I. National Prohibition
1 THE EIGHTEENTH AMENDMENT AND THE NATIONAL PROHIBITION ACT
On December 18, 1917, the joint resolution was adopted by both houses with the required constitutional majority and was transmitted to the states for their consideration. On January 29, 1919, the Secretary of State, by proclamation, announced that on January 16th thirty-six states had ratified the amendment and therefore it had become a part of the Constitution. It was subsequently ratified by ten additional states. It became effective on January 16, 1920, as the Eiahteenth Amendment to the Constitution, the pertinent sections of which are as follows:
" Sec. 1. After one year from the ratification of this article the manufacture, sale or transportation of intoxicating liquors within, the importation thereof into, or the exportation thereof from the United States and all territory subject to the jurisdiction thereof for beverage, purposes is hereby prohibited.
" Sec. 2. The Congress and the several states shall have concurrent power to enforce this article by appropriate legislation"
The absolute prohibitions of the Amendment extend only to the manufacture, sale, transportation, importation, or exportation of intoxicating liquors for beverage purposes. The Amendment does not prohibit the manufacture, sale, transportation, importation, or exportation of alcoholic liquors which are not intoxicating, or of intoxicating liquors for other than beverage purposes. It does not define intoxicating liquors or directly prohibit the purchase, possession by the purchaser, or use of any liquor, whether intoxicating or otherwise. The power to deal with these questions is vested in Congress under the provisions of Section 2 of the Amendment, or left to the several states.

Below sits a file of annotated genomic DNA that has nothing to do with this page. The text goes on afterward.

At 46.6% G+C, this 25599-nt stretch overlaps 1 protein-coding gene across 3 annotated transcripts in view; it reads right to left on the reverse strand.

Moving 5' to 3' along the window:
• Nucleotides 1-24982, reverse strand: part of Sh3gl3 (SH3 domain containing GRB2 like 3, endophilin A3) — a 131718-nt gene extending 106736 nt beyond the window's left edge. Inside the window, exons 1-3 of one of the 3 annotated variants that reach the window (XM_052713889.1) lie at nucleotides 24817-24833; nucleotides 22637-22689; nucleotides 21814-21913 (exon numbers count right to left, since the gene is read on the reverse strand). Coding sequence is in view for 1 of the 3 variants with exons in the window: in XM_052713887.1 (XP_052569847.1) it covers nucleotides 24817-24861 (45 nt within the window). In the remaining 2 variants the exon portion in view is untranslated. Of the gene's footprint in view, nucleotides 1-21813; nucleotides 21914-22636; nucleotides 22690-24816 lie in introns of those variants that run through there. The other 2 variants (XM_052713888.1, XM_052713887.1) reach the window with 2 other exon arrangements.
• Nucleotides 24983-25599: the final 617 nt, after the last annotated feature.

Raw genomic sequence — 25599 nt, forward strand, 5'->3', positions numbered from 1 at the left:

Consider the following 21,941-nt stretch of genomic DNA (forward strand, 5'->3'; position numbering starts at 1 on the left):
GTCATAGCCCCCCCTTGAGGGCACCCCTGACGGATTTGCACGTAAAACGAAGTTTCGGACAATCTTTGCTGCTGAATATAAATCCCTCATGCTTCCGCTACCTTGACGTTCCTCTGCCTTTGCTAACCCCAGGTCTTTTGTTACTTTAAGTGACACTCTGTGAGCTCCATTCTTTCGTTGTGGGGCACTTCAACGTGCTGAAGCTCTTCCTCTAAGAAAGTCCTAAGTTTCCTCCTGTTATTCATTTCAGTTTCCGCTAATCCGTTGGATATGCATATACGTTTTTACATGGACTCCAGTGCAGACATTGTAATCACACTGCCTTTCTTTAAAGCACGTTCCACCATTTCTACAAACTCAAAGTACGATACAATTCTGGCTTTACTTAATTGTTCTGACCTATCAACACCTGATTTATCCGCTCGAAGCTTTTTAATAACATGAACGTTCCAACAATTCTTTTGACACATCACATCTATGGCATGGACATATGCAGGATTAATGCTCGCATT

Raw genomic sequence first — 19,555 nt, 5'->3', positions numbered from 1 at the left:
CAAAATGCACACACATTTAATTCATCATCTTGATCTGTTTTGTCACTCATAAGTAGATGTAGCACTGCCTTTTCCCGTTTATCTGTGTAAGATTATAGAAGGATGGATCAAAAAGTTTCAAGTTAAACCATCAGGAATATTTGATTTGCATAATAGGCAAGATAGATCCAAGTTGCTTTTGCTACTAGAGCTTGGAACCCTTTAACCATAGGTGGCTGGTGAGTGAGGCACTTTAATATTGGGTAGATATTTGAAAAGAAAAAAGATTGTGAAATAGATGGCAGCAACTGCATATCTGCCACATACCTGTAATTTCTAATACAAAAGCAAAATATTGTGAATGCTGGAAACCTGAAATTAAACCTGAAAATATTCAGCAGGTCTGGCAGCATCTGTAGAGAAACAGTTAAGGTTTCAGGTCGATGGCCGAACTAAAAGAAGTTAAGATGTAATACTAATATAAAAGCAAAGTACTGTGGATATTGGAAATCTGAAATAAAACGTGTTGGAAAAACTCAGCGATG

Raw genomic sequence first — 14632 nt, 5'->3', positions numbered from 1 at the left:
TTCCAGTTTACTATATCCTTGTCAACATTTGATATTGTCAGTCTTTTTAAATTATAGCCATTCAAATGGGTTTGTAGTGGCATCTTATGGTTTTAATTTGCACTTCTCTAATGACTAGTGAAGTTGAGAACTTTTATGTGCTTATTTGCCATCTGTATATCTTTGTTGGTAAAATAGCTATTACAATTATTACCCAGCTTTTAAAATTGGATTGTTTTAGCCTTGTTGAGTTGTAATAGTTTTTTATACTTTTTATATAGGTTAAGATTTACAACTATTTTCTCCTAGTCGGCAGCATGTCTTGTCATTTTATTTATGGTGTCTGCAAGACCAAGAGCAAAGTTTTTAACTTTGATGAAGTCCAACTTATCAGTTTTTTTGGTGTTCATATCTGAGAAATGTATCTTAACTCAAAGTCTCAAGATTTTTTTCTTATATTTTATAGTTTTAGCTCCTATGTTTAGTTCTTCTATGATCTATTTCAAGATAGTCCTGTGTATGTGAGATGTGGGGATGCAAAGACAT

In pursuance of this authority, in October, 1919 Congress passed the National Prohibition Act. In the title to this act three distinct purposes are stated: (1) to "prohibit intoxicating beverages," (2) to regulate the manufacture, production, use and sale of high proof spirits for other than beverage purposes," and (3) to "insure an ample supply of alcohol and promote its use in scientific research and in the development of fuel, dye and other lawful industries."
The law is divided into three titles. Title I deals with war-time prohibition and is not material to this inquiry; Title II with the prohibition of intoxicating beverages; and Title III with industrial alcohol.